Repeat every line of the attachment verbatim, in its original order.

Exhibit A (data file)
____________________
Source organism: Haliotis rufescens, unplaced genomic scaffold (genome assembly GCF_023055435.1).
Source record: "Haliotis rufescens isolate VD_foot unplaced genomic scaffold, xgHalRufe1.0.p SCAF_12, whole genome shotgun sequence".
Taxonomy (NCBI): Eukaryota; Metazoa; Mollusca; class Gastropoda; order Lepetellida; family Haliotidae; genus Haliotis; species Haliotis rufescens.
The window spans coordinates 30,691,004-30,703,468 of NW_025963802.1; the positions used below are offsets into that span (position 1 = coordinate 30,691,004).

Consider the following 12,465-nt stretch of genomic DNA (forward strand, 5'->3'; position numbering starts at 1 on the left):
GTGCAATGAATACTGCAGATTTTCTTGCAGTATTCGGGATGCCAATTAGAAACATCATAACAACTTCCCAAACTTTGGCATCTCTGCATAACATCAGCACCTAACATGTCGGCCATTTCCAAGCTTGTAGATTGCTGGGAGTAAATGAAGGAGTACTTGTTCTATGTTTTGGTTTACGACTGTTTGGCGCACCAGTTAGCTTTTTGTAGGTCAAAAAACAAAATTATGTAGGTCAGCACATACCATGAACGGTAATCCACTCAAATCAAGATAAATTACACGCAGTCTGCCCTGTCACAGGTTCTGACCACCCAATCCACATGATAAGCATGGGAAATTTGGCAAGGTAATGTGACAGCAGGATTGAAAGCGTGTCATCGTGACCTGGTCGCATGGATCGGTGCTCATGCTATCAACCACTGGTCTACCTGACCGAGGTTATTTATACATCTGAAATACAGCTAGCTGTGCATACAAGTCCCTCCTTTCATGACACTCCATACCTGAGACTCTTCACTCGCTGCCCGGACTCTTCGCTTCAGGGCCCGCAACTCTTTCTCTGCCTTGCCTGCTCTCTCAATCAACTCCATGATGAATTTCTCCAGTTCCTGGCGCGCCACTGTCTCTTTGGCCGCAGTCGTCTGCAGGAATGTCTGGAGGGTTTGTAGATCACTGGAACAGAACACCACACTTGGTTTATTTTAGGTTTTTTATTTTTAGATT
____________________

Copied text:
Source organism: Haliotis rufescens, unplaced genomic scaffold (genome assembly GCF_023055435.1).
Source record: "Haliotis rufescens isolate VD_foot unplaced genomic scaffold, xgHalRufe1.0.p SCAF_12, whole genome shotgun sequence".
Taxonomy (NCBI): Eukaryota; Metazoa; Mollusca; class Gastropoda; order Lepetellida; family Haliotidae; genus Haliotis; species Haliotis rufescens.
The window spans coordinates 30,691,004-30,703,468 of NW_025963802.1; the positions used below are offsets into that span (position 1 = coordinate 30,691,004).

Consider the following 12,465-nt stretch of genomic DNA (forward strand, 5'->3'; position numbering starts at 1 on the left):
GTGCAATGAATACTGCAGATTTTCTTGCAGTATTCGGGATGCCAATTAGAAACATCATAACAACTTCCCAAACTTTGGCATCTCTGCATAACATCAGCACCTAACATGTCGGCCATTTCCAAGCTTGTAGATTGCTGGGAGTAAATGAAGGAGTACTTGTTCTATGTTTTGGTTTACGACTGTTTGGCGCACCAGTTAGCTTTTTGTAGGTCAAAAAACAAAATTATGTAGGTCAGCACATACCATGAACGGTAATCCACTCAAATCAAGATAAATTACACGCAGTCTGCCCTGTCACAGGTTCTGACCACCCAATCCACATGATAAGCATGGGAAATTTGGCAAGGTAATGTGACAGCAGGATTGAAAGCGTGTCATCGTGACCTGGTCGCATGGATCGGTGCTCATGCTATCAACCACTGGTCTACCTGACCGAGGTTATTTATACATCTGAAATACAGCTAGCTGTGCATACAAGTCCCTCCTTTCATGACACTCCATACCTGAGACTCTTCACTCGCTGCCCGGACTCTTCGCTTCAGGGCCCGCAACTCTTTCTCTGCCTTGCCTGCTCTCTCAATCAACTCCATGATGAATTTCTCCAGTTCCTGGCGCGCCACTGTCTCTTTGGCCGCAGTCGTCTGCAGGAATGTCTGGAGGGTTTGTAGATCACTGGAACAGAACACCACACTTGGTTTATTTTAGGTTTTTTATTTTTAGATT